animals

Local Trout Unlimited to host Fly Fishing Film Tour

From FALLEN TIMBERS CHAPTER OF TROUT UNLIMITED Fallen Timbers Chapter of Trout Unlimited is proud to announce that it will be hosting the 2019 Fly Fishing Film Tour (F3T) at the Maumee Indoor Theater in Maumee on Saturday, March 2. Doors open at 6 p.m.; the film presentation begins at 7. The presentation is sponsored by Waterford Bank, N.A. and Wildwood Anglers. The original and preeminent exhibition of fly fishing cinema, The F3T is a one of a kind experience. Each year anglers of all ages gather in big cities and small towns alike to soak up films from around the world, spin a few yarns amongst friends and dream about casts yet unmade. In its 13th lap around the globe, the Fly Fishing Film Tour is packed with remarkable films, topnotch stories and imagery that will fuel your dreams for months to come! With an emphasis on the people, places and fisheries that help make up the vast world of fly fishing, the 2019 F3T will take you from Alaska to Florida, South Dakota to French Polynesia, British Columbia to the coast of Australia and more! This remarkable evening of outdoor cinema is in itself an adventure you won’t soon forget. Grab your fishiest friends and we’ll see you at the show! In addition to the films, we will have numerous door prizes, including hats, t-shirts, a pair of Costa Sunglasses, a Yeti Loadout Bucket, $50 gift vouchers from Stone Reels and much more. We will also have a silent auction for a full-day guided steelhead trip on the Lake Erie tributaries donated by Wildwood Anglers! Funds raised from the film presentation help the chapter with clean water conservation, youth activities including Trout in the Classroom and Boy Scout merit badges, STREAMGirls events, veteran and active military fly fishing events, and assisting other conservation groups with hands on improvement projects, to name a few of our efforts. Tickets are $20 in advance or $25 at the door on the day of the showing. Tickets are available at Wildwood Anglers in Sylvania or online at flyfilmtour.com. For additional information contact…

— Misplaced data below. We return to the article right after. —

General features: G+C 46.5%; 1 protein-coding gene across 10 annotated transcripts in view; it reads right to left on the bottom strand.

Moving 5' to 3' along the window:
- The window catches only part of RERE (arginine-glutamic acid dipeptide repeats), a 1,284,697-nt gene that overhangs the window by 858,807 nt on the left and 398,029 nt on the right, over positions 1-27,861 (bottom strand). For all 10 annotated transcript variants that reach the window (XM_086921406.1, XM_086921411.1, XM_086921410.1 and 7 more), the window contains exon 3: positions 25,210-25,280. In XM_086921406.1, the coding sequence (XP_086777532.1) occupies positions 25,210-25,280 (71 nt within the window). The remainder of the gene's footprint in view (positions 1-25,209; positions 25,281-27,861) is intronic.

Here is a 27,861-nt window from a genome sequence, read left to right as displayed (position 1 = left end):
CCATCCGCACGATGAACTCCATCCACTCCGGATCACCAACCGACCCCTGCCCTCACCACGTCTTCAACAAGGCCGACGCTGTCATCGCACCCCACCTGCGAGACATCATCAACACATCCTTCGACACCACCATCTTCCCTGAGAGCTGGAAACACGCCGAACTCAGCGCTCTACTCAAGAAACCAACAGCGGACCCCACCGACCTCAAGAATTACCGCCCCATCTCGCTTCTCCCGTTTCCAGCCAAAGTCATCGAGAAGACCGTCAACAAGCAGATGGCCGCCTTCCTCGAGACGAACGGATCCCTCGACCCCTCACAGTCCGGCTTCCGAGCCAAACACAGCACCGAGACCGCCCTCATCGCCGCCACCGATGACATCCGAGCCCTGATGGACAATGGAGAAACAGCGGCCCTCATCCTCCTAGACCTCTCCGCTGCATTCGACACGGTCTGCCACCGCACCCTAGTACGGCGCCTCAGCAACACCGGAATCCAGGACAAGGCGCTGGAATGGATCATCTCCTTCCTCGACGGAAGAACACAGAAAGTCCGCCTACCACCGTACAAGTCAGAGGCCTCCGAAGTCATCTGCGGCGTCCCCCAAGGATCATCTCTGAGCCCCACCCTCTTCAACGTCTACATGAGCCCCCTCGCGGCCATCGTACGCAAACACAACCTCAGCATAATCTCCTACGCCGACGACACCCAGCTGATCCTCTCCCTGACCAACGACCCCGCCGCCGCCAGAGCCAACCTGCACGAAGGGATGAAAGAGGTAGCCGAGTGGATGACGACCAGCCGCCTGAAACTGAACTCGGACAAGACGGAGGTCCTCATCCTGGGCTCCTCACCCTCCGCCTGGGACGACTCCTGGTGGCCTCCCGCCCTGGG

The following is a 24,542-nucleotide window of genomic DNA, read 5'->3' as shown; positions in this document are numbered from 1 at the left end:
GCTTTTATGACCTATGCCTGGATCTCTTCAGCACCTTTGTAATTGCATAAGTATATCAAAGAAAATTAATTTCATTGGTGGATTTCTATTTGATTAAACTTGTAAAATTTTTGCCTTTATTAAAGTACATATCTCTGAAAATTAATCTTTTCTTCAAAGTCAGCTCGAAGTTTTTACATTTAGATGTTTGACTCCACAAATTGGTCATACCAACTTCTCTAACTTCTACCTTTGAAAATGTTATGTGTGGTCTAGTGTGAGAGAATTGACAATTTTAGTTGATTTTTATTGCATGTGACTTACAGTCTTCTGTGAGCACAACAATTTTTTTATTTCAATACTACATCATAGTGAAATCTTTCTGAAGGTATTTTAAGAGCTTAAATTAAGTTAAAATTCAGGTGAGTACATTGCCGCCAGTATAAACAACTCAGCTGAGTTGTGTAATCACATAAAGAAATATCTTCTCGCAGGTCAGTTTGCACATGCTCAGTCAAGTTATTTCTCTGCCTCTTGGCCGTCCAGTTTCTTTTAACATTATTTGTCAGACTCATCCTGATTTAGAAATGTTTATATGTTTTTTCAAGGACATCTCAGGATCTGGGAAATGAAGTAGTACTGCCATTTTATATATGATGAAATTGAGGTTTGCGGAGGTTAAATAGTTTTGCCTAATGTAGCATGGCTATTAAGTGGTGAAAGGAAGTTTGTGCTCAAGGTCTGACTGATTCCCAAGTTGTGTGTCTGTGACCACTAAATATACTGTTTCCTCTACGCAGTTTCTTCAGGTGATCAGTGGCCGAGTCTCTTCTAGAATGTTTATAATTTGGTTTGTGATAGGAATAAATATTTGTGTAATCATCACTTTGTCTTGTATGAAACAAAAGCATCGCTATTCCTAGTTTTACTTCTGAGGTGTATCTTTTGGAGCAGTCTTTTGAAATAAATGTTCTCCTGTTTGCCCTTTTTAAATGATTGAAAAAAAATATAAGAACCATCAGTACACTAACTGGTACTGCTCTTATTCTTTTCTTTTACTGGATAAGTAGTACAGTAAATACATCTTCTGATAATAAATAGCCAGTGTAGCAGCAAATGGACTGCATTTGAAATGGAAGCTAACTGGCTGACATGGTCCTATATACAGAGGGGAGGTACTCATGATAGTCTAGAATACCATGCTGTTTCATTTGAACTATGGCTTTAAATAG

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Winners selected in Artists 4 Animals exhibit

From BOWLING GREEN ARTS COUNCIL The Bowling Green Arts Council has announced the prize winning art in the Artists 4 Animals 5 now on exhibit at the Four Corners Center, 130 S. Main Street, Thirty-six artists of all ages, kindergarten through adult contributed the exhibit. Winners are: Kindergarten through  fourth Grade: Kiera Novinsky, first, Spider Web; Alyssa Lenix, second, Bird in the Clouds; Eva Olivarez, third, Blue Dog with Color; and Griffin Fulford and Madelaine McAfee, honorable mention. Fifth through eighth grade: Quentin Trevino, first, Begging; Ty Strickland, second, Alone in the Woods; Ian Jones, third, Rabbit in Daisy Field; and Penelope Giammarco, Tyler Smith; Serenity Shimatzki, Logan Campbell, and Jansen DeMond, honorable mention. High school: Sydney Henninger, first, Buddy Boy;  2nd Olivia Sexton, second, Wisdom in the Darkness, and Marisa Gilbert, Dog News. Adults: Candace J. Hardy, first, Horse’s Eye; Derek Frey, second, Nelson; Jean Gidich-Holbrook, third, Pretty Girl, and Sarah Gorges, honorable mention, Winter. The show continues through Wednesday, Nov. 28.


Cats with attitudes taught to be more adoptable